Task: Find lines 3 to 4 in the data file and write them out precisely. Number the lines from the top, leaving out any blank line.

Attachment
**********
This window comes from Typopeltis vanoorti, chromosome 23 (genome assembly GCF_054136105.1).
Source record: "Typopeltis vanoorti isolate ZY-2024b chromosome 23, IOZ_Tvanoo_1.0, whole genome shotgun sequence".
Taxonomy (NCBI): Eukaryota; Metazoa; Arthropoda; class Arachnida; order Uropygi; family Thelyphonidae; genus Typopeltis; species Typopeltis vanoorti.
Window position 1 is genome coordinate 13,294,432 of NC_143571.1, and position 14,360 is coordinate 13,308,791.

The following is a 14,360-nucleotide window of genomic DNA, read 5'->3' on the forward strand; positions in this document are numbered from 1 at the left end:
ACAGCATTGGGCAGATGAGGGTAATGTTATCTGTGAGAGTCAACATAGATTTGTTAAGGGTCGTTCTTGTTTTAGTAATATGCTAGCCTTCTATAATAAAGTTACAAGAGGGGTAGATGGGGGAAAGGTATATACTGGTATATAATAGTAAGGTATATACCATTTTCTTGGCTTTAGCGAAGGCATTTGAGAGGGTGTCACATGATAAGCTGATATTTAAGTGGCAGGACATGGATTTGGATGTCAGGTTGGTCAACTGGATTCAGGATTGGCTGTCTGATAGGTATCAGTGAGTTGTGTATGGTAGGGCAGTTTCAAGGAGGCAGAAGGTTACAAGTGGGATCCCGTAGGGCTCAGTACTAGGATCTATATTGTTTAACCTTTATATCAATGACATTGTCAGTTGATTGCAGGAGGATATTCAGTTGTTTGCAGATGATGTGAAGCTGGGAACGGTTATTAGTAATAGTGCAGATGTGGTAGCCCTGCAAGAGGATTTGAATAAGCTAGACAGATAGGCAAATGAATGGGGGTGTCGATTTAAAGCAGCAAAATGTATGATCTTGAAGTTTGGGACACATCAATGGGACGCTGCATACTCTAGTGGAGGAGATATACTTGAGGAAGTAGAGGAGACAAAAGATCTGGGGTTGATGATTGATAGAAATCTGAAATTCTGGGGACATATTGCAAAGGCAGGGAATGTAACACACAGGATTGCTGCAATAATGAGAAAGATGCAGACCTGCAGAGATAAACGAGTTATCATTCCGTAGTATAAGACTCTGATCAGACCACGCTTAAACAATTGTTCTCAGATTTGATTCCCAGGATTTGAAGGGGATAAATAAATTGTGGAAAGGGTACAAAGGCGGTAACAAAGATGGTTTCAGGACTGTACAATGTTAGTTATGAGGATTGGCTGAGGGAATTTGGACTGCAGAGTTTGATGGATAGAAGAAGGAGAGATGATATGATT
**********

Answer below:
Taxonomy (NCBI): Eukaryota; Metazoa; Arthropoda; class Arachnida; order Uropygi; family Thelyphonidae; genus Typopeltis; species Typopeltis vanoorti.
Window position 1 is genome coordinate 13,294,432 of NC_143571.1, and position 14,360 is coordinate 13,308,791.